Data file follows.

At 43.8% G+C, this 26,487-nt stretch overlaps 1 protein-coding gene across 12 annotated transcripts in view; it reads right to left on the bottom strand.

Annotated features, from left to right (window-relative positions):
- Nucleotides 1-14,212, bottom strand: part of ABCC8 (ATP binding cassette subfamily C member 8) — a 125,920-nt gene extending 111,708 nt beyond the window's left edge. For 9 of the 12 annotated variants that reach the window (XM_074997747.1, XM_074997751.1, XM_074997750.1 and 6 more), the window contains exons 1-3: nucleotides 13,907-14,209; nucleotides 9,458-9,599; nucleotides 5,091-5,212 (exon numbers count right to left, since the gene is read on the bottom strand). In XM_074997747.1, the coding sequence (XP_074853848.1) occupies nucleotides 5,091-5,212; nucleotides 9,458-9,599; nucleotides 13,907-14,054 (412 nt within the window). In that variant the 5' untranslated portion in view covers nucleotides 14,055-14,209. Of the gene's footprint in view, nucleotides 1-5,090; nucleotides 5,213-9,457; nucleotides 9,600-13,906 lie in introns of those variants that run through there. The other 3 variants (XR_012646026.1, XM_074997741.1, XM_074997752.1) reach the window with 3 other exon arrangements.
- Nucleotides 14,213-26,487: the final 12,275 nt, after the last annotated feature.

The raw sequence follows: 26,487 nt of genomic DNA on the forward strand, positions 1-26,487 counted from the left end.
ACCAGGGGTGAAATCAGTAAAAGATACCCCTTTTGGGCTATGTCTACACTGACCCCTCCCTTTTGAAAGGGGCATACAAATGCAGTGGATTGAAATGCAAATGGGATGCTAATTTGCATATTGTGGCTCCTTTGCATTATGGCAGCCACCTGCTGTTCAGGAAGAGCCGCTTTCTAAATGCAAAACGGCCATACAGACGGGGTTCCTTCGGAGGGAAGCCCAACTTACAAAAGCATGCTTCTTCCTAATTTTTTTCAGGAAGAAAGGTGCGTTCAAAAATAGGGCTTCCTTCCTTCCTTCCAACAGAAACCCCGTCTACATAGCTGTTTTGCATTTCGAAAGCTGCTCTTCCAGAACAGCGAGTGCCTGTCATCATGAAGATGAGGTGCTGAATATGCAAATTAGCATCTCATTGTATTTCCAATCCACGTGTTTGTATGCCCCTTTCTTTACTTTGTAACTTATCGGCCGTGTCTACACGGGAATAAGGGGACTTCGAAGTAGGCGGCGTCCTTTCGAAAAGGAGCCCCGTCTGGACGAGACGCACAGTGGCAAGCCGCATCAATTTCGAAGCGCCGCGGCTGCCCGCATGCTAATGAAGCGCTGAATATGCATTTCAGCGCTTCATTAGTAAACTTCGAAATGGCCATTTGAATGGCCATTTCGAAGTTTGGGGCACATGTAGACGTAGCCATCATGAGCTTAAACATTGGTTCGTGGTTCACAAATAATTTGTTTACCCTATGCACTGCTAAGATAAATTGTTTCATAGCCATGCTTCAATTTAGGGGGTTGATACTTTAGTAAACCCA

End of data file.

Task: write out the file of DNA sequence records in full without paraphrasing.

At 43.8% G+C, this 26,487-nt stretch overlaps 1 protein-coding gene across 12 annotated transcripts in view; it reads right to left on the bottom strand.

Annotated features, from left to right (window-relative positions):
- Nucleotides 1-14,212, bottom strand: part of ABCC8 (ATP binding cassette subfamily C member 8) — a 125,920-nt gene extending 111,708 nt beyond the window's left edge. For 9 of the 12 annotated variants that reach the window (XM_074997747.1, XM_074997751.1, XM_074997750.1 and 6 more), the window contains exons 1-3: nucleotides 13,907-14,209; nucleotides 9,458-9,599; nucleotides 5,091-5,212 (exon numbers count right to left, since the gene is read on the bottom strand). In XM_074997747.1, the coding sequence (XP_074853848.1) occupies nucleotides 5,091-5,212; nucleotides 9,458-9,599; nucleotides 13,907-14,054 (412 nt within the window). In that variant the 5' untranslated portion in view covers nucleotides 14,055-14,209. Of the gene's footprint in view, nucleotides 1-5,090; nucleotides 5,213-9,457; nucleotides 9,600-13,906 lie in introns of those variants that run through there. The other 3 variants (XR_012646026.1, XM_074997741.1, XM_074997752.1) reach the window with 3 other exon arrangements.
- Nucleotides 14,213-26,487: the final 12,275 nt, after the last annotated feature.

The raw sequence follows: 26,487 nt of genomic DNA on the forward strand, positions 1-26,487 counted from the left end.
ACCAGGGGTGAAATCAGTAAAAGATACCCCTTTTGGGCTATGTCTACACTGACCCCTCCCTTTTGAAAGGGGCATACAAATGCAGTGGATTGAAATGCAAATGGGATGCTAATTTGCATATTGTGGCTCCTTTGCATTATGGCAGCCACCTGCTGTTCAGGAAGAGCCGCTTTCTAAATGCAAAACGGCCATACAGACGGGGTTCCTTCGGAGGGAAGCCCAACTTACAAAAGCATGCTTCTTCCTAATTTTTTTCAGGAAGAAAGGTGCGTTCAAAAATAGGGCTTCCTTCCTTCCTTCCAACAGAAACCCCGTCTACATAGCTGTTTTGCATTTCGAAAGCTGCTCTTCCAGAACAGCGAGTGCCTGTCATCATGAAGATGAGGTGCTGAATATGCAAATTAGCATCTCATTGTATTTCCAATCCACGTGTTTGTATGCCCCTTTCTTTACTTTGTAACTTATCGGCCGTGTCTACACGGGAATAAGGGGACTTCGAAGTAGGCGGCGTCCTTTCGAAAAGGAGCCCCGTCTGGACGAGACGCACAGTGGCAAGCCGCATCAATTTCGAAGCGCCGCGGCTGCCCGCATGCTAATGAAGCGCTGAATATGCATTTCAGCGCTTCATTAGTAAACTTCGAAATGGCCATTTGAATGGCCATTTCGAAGTTTGGGGCACATGTAGACGTAGCCATCATGAGCTTAAACATTGGTTCGTGGTTCACAAATAATTTGTTTACCCTATGCACTGCTAAGATAAATTGTTTCATAGCCATGCTTCAATTTAGGGGGTTGATACTTTAGTAAACCCA